Friday, January 1, 2016


Camino Gazetteer
.....Camino 2-2005/2006:March 24, 2006
.....Camino 3-2007:March 22, 2007
.....Camino 4-2008:February 29, 2008
.....Camino 6-2010:November 23, 2010
.....Camino 7-2011:November 30, 2011
.....Camino 8-2012:December 5, 2012
.....Camino 9-2013:December 5, 2013
....Camino 10-2014:December 4, 2014



March 24, 2006

Slightly depressed while walking alone in the unending drizzle near Cornixa where the Camino passed close to the highway I went into a roadside place for tea and toast. The excessive bill depressed me further! After 15 k I stopped at the municipal albergue in Melide. Since it seemed dark, chilly and damp, I gave the showers a miss. However, hearty pasta and friendly conversation shared in the albergue kitchen with the three English hostellers, Rob, Tony and Cath, cheered me up. Suddenly we realized that Santiago was only 50 k away. In less than 3 days we should reach it!

March 22, 2007

Walked with a Swedish pilgrim who has just begun. Hence, he is carrying too much and seems very nervous. One of the most important 'rules' of the Camino is to relax and 'let it be'. We stopped for a welcome second breakfast at the casa rurale Los Somozas in Coto. It is always very friendly towards pilgrims. Walked about 28k, but the way seemed easy. At Melide we shared a delicious lunch of polpo or octopus, the local specialty. Tonight the municipal albergue is cold so I will skip a shower.

February 29, 2008

Today we have crossed the fields and entered into the final province of La Coruna. We three are now in a rather tired albergue which needs refurbishing in Melide. It is only 51 km from here to Santiago, but we will need 3 days to cross easily the final hills.

March 18, 2009

It has been exceptionally hot for the past two days! Some pilgrims are wearing amazing combinations of clothing in order to cope, ie wet tee shirts as sun hats! This morning 2 German girls and I got up very early in order to be on the Camino by 8 am to try to escape the midday heat! What a difference from 2 months ago at St Jean Pied de Porte when all was still dark (and cold) at 8 in the morning!

Now the Camino has become a narrow forest path crossing numerous hills covered with endless groves of tall eucalyptus trees. At least there is some shade!

The Melide albergue is not the best; about 12 pilgrims are jammed into one airless small dorm. For some unknown reason the heating is also on full blast! The effect is tropical so I have moved into the spacious, unheated lounge and unrolled my sleeping bag across 4 chairs. It is firm, but I will sleep.

November 25, 2010

In milky sunshine beneath the first eucalyptus trees I walked alone to Melide. Mid route met a nice Quebeçois retired couple who had been walking since September when they started from Le Puy in France. Weary, as we all are, they were determined to reach Santiago within the next two days. I will take a bit longer and hope to arrive by mid-day Saturday.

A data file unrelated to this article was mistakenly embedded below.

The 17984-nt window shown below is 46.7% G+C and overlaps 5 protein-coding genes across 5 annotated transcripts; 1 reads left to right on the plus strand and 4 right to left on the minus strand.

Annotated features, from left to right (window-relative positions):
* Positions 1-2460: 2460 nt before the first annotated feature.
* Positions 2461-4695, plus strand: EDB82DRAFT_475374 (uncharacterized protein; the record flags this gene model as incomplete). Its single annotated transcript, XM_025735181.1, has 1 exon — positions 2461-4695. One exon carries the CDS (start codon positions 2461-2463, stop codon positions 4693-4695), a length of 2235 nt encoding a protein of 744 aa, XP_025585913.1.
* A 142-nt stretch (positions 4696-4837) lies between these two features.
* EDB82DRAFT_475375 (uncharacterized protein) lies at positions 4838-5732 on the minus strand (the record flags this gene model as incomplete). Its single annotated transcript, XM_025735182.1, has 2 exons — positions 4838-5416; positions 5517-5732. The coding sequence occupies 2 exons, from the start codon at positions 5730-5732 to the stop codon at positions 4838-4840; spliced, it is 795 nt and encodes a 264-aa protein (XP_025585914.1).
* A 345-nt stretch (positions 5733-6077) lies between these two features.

The Melide albergue has been completely redesigned and refurbished. However, the work is not yet quite finished. We pilgrims that were there slept amidst fresh paint and plaster dust, LOTS of plaster dust.

December 5, 2013

Now my 9th camino is coming to its end. For me this has actually been three concurrent journeys - looking back into historic time at the cultural heritage along this beloved pilgrimage route, traversing on foot contemporary northern Spain east to west, and a deeper discovery of myself. Walking alone has required constant adaptation to changing weather and varied terrain while at times overcoming irrational (?) fears of crossing high bridges or descending slippery scree. Nevertheless as always I have relearned the importance of personal tenacity and endurance. Those long slogs up the Ibaneta pass or into the cities of Burgos and Leon seemed endless. However I did arrive pooped, but walking upright and always carrying my full pack thinking like Churchill after Dunkirk I WILL go on to the end.

On a happier note serendipity has brought much daily joy such as viewing alone within a silent wood the vivid colors of an early winter sunrise or sharing triumphant laughter with a new camino friend after we successfully crested O Cebreiro. Most importantly I have relearned the necessity for sincerity in all our interactions and been privileged to experience the overwhelming power of true caritas, that special spirit of unconditional selfless love towards others as offered by some to many along the camino.

May we all be so caring and generous.


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